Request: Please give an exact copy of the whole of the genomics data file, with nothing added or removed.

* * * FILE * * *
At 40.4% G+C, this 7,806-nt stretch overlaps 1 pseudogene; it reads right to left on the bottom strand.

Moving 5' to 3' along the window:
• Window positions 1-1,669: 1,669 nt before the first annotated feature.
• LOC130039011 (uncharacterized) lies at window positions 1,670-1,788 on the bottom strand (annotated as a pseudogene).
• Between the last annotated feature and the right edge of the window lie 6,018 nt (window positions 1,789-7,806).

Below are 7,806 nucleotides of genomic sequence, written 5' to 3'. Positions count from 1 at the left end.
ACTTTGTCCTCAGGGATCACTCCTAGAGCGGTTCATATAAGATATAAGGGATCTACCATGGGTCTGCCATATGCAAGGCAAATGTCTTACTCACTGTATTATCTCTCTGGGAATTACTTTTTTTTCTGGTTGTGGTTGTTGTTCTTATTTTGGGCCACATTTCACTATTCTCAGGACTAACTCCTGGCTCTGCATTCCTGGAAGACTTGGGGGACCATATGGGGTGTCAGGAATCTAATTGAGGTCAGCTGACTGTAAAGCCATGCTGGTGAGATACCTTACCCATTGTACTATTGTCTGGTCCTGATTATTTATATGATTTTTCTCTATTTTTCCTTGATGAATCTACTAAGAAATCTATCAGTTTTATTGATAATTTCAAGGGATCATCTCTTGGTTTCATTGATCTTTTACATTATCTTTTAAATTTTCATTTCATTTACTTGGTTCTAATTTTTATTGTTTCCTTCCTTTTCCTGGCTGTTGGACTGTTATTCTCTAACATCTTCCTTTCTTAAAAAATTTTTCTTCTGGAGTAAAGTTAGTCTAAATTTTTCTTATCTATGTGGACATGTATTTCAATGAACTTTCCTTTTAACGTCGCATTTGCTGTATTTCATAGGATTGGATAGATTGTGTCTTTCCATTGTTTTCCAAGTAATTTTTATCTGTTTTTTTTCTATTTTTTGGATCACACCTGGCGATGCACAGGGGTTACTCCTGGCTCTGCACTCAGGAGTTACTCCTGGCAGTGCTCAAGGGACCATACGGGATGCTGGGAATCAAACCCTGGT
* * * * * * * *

At 40.4% G+C, this 7,806-nt stretch overlaps 1 pseudogene; it reads right to left on the bottom strand.

Moving 5' to 3' along the window:
• Window positions 1-1,669: 1,669 nt before the first annotated feature.
• LOC130039011 (uncharacterized) lies at window positions 1,670-1,788 on the bottom strand (annotated as a pseudogene).
• Between the last annotated feature and the right edge of the window lie 6,018 nt (window positions 1,789-7,806).

Below are 7,806 nucleotides of genomic sequence, written 5' to 3'. Positions count from 1 at the left end.
ACTTTGTCCTCAGGGATCACTCCTAGAGCGGTTCATATAAGATATAAGGGATCTACCATGGGTCTGCCATATGCAAGGCAAATGTCTTACTCACTGTATTATCTCTCTGGGAATTACTTTTTTTTCTGGTTGTGGTTGTTGTTCTTATTTTGGGCCACATTTCACTATTCTCAGGACTAACTCCTGGCTCTGCATTCCTGGAAGACTTGGGGGACCATATGGGGTGTCAGGAATCTAATTGAGGTCAGCTGACTGTAAAGCCATGCTGGTGAGATACCTTACCCATTGTACTATTGTCTGGTCCTGATTATTTATATGATTTTTCTCTATTTTTCCTTGATGAATCTACTAAGAAATCTATCAGTTTTATTGATAATTTCAAGGGATCATCTCTTGGTTTCATTGATCTTTTACATTATCTTTTAAATTTTCATTTCATTTACTTGGTTCTAATTTTTATTGTTTCCTTCCTTTTCCTGGCTGTTGGACTGTTATTCTCTAACATCTTCCTTTCTTAAAAAATTTTTCTTCTGGAGTAAAGTTAGTCTAAATTTTTCTTATCTATGTGGACATGTATTTCAATGAACTTTCCTTTTAACGTCGCATTTGCTGTATTTCATAGGATTGGATAGATTGTGTCTTTCCATTGTTTTCCAAGTAATTTTTATCTGTTTTTTTTCTATTTTTTGGATCACACCTGGCGATGCACAGGGGTTACTCCTGGCTCTGCACTCAGGAGTTACTCCTGGCAGTGCTCAAGGGACCATACGGGATGCTGGGAATCAAACCCTGGT